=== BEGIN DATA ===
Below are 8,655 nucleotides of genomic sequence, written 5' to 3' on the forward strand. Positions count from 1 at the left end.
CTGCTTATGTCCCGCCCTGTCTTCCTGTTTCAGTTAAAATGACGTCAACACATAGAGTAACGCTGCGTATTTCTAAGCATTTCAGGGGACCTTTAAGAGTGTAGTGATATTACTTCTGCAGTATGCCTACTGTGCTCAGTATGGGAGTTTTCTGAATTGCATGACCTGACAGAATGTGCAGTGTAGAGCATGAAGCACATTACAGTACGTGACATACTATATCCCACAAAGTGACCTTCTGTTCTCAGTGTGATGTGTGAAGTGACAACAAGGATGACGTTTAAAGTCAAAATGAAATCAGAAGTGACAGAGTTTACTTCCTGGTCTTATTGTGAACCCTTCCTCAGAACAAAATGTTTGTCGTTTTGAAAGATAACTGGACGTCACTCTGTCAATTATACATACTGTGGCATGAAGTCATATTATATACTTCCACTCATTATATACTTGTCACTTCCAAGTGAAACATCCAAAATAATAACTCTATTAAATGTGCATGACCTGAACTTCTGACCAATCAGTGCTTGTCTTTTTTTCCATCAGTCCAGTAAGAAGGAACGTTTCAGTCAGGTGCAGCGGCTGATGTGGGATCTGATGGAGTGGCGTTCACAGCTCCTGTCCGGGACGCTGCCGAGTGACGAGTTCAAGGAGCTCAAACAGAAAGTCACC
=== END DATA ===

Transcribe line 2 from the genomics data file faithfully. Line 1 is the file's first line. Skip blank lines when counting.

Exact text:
CTGCTTATGTCCCGCCCTGTCTTCCTGTTTCAGTTAAAATGACGTCAACACATAGAGTAACGCTGCGTATTTCTAAGCATTTCAGGGGACCTTTAAGAGTGTAGTGATATTACTTCTGCAGTATGCCTACTGTGCTCAGTATGGGAGTTTTCTGAATTGCATGACCTGACAGAATGTGCAGTGTAGAGCATGAAGCACATTACAGTACGTGACATACTATATCCCACAAAGTGACCTTCTGTTCTCAGTGTGATGTGTGAAGTGACAACAAGGATGACGTTTAAAGTCAAAATGAAATCAGAAGTGACAGAGTTTACTTCCTGGTCTTATTGTGAACCCTTCCTCAGAACAAAATGTTTGTCGTTTTGAAAGATAACTGGACGTCACTCTGTCAATTATACATACTGTGGCATGAAGTCATATTATATACTTCCACTCATTATATACTTGTCACTTCCAAGTGAAACATCCAAAATAATAACTCTATTAAATGTGCATGACCTGAACTTCTGACCAATCAGTGCTTGTCTTTTTTTCCATCAGTCCAGTAAGAAGGAACGTTTCAGTCAGGTGCAGCGGCTGATGTGGGATCTGATGGAGTGGCGTTCACAGCTCCTGTCCGGGACGCTGCCGAGTGACGAGTTCAAGGAGCTCAAACAGAAAGTCACC